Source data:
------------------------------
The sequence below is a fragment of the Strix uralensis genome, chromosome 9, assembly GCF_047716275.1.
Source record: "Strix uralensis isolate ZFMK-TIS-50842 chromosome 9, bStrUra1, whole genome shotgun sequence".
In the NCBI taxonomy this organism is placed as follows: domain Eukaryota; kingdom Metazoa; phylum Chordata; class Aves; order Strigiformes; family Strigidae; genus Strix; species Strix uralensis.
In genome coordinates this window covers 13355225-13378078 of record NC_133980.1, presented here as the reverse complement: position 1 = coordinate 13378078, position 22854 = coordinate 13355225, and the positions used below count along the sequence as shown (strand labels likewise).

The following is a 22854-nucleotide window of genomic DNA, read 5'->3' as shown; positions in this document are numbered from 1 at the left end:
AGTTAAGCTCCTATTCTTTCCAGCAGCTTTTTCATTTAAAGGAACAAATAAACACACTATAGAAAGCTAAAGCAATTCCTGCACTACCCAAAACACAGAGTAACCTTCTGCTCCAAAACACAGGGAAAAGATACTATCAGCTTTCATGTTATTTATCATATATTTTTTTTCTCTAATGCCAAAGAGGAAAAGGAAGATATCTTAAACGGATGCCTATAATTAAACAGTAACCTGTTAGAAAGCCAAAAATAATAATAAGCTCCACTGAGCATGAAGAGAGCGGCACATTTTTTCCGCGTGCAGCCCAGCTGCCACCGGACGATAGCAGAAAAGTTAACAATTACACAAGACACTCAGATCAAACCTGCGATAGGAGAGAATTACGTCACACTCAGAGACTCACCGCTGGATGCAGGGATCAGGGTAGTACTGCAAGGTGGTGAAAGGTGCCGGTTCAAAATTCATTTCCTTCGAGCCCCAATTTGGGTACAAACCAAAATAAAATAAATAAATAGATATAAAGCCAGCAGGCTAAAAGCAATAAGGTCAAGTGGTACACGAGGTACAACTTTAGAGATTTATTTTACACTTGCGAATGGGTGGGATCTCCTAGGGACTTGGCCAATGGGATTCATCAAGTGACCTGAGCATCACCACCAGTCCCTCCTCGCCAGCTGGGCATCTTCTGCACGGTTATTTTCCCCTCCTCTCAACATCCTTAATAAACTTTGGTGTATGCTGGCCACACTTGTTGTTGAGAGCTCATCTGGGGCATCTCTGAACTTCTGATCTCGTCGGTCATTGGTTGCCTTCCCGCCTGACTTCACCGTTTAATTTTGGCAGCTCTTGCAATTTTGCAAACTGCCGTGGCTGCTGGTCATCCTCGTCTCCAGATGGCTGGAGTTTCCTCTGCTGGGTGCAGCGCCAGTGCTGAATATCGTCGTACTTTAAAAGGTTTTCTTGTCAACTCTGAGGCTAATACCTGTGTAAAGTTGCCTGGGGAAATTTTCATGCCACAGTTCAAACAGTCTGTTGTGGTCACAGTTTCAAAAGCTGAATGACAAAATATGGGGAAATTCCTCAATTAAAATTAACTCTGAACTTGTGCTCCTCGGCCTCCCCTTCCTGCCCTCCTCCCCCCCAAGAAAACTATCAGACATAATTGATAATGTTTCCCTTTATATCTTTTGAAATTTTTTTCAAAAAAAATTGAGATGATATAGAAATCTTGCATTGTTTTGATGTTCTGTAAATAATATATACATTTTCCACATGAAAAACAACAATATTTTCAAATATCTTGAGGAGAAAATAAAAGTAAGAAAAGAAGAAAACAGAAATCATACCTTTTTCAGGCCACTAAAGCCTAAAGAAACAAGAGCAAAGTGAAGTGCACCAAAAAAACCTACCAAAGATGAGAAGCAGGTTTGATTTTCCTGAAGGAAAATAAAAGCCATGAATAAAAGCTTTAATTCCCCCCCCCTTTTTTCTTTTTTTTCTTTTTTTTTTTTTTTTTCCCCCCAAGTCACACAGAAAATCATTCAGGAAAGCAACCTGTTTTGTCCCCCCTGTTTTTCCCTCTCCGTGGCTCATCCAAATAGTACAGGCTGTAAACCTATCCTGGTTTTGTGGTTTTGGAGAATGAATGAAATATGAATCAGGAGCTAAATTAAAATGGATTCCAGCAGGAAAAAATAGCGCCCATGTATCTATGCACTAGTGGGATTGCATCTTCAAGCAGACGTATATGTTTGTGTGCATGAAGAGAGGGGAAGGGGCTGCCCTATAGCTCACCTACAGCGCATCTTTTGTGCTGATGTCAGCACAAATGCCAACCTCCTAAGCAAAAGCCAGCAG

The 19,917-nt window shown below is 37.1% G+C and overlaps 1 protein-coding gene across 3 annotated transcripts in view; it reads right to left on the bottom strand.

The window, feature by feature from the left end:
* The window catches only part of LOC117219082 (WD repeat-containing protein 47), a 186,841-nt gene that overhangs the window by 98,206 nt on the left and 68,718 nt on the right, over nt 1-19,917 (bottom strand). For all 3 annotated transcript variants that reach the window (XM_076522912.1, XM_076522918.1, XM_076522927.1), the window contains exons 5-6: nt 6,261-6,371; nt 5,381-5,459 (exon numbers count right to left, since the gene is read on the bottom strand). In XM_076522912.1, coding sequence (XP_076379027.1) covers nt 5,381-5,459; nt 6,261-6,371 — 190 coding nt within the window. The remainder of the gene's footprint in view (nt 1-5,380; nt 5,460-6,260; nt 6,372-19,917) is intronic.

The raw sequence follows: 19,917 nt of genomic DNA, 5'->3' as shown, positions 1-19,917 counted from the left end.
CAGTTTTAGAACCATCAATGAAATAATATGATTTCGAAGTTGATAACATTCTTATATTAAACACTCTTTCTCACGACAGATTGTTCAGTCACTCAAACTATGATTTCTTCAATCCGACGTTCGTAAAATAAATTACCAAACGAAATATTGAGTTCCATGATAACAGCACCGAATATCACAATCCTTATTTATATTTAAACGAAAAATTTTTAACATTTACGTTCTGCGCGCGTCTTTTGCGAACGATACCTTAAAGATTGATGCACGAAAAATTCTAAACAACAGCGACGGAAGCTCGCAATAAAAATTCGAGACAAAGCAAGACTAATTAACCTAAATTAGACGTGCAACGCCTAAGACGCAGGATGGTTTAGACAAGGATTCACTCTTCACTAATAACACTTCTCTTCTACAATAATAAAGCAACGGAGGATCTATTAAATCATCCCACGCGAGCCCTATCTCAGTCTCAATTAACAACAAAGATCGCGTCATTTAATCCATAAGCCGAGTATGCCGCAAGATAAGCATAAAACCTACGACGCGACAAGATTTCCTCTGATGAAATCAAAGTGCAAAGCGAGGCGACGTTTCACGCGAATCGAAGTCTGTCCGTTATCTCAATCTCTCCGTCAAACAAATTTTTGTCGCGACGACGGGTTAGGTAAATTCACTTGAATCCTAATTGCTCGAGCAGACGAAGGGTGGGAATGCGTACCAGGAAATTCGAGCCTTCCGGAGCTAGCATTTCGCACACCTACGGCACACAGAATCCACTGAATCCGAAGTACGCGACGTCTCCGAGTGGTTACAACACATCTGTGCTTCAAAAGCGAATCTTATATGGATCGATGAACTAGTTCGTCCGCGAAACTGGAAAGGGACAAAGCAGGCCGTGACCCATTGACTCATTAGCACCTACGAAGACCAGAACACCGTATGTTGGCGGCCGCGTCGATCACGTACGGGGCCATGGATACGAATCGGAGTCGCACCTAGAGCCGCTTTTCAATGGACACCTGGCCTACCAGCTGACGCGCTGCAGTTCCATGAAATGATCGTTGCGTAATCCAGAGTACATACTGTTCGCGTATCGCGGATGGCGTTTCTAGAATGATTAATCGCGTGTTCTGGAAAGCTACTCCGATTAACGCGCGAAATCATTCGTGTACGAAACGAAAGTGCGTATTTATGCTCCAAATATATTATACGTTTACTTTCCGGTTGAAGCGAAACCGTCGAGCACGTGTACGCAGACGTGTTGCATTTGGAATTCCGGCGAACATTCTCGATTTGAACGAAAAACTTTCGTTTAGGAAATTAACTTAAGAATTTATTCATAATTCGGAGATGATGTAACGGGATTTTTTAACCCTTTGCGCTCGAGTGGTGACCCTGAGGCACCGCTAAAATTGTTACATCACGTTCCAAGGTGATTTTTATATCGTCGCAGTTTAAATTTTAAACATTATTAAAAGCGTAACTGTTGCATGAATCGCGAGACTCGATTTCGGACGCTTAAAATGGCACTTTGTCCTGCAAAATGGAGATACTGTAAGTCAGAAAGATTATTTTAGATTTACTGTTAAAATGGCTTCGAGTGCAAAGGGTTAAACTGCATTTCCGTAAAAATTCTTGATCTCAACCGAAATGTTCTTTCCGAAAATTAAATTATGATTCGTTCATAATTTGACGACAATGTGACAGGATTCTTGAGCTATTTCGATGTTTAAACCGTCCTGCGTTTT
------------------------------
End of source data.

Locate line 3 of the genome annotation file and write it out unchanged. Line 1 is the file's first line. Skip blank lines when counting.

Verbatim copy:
In the NCBI taxonomy this organism is placed as follows: domain Eukaryota; kingdom Metazoa; phylum Chordata; class Aves; order Strigiformes; family Strigidae; genus Strix; species Strix uralensis.